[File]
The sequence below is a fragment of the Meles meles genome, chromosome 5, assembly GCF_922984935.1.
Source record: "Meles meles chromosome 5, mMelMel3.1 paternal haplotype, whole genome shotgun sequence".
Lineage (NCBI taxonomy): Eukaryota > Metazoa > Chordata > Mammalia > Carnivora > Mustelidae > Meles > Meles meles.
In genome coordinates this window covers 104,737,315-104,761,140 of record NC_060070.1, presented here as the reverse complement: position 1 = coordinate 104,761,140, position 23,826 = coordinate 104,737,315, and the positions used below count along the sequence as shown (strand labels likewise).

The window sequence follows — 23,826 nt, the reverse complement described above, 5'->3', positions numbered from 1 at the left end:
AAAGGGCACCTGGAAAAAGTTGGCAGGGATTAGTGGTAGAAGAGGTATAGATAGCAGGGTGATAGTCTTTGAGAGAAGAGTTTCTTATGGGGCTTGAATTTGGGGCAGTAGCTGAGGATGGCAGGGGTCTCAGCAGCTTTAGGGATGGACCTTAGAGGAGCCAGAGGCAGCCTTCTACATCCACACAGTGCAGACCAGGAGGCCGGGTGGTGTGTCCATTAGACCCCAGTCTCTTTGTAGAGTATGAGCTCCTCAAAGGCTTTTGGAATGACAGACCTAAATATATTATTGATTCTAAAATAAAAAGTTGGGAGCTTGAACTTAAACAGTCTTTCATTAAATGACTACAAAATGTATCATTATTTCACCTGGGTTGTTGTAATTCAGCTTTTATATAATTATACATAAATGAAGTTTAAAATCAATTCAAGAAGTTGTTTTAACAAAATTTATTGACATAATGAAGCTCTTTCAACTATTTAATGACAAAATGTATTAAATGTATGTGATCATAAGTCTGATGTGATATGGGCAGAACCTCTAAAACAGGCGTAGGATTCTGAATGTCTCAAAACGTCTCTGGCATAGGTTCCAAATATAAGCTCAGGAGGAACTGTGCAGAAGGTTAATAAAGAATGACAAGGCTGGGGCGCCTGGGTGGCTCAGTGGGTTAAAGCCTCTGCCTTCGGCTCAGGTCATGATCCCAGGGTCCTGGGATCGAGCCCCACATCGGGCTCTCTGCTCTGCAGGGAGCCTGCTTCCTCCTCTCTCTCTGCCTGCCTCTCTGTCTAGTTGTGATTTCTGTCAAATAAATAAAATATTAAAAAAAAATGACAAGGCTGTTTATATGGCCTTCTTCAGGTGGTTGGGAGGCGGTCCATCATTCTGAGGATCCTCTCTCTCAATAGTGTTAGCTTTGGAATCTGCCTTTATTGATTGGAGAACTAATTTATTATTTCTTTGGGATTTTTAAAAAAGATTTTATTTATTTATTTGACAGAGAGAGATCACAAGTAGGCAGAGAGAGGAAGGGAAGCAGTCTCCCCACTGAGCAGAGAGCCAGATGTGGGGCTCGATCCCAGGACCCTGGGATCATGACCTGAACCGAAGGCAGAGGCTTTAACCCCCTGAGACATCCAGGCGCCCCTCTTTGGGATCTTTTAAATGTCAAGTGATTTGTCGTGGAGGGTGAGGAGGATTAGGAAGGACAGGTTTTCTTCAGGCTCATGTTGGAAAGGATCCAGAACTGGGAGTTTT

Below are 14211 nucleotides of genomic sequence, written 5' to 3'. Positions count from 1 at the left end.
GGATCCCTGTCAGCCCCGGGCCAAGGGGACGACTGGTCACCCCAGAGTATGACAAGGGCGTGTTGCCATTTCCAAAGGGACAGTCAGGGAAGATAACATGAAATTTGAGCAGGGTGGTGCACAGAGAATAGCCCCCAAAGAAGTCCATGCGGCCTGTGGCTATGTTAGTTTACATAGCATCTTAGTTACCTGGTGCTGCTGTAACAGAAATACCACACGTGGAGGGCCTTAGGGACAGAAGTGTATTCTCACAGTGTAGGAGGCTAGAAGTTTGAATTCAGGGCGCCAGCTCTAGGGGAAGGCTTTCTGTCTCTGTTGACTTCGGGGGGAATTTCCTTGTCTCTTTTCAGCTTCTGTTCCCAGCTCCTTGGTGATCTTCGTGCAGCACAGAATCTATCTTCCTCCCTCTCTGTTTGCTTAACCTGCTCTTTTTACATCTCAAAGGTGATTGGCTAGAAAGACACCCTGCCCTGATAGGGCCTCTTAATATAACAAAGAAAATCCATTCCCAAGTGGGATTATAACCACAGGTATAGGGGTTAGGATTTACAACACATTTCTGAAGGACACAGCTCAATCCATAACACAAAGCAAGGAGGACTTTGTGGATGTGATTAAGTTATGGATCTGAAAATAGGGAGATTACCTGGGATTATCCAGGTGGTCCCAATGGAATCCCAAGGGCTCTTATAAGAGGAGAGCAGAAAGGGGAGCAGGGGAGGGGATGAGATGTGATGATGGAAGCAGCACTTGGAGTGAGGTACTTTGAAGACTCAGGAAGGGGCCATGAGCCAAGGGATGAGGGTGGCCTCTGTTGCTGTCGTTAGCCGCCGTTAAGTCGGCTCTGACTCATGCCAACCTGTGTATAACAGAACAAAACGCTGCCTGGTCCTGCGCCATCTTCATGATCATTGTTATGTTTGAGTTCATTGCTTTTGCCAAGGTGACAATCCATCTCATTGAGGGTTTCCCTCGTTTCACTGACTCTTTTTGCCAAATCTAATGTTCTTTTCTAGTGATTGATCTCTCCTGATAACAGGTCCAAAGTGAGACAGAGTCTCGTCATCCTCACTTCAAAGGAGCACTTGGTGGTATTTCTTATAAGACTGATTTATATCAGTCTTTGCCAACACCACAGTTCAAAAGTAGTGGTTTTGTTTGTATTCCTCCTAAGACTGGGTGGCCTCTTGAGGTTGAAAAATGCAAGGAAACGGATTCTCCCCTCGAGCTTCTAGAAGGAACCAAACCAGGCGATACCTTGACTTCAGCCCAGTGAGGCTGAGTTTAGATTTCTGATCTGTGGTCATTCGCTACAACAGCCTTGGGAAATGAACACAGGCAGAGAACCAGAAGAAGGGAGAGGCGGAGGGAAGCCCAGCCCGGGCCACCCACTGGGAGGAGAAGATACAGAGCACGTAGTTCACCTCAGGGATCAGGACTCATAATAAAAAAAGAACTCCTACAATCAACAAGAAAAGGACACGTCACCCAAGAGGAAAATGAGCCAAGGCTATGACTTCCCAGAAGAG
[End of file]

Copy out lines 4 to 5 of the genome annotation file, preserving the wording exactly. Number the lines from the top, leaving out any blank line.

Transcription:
In genome coordinates this window covers 104,737,315-104,761,140 of record NC_060070.1, presented here as the reverse complement: position 1 = coordinate 104,761,140, position 23,826 = coordinate 104,737,315, and the positions used below count along the sequence as shown (strand labels likewise).

The window sequence follows — 23,826 nt, the reverse complement described above, 5'->3', positions numbered from 1 at the left end: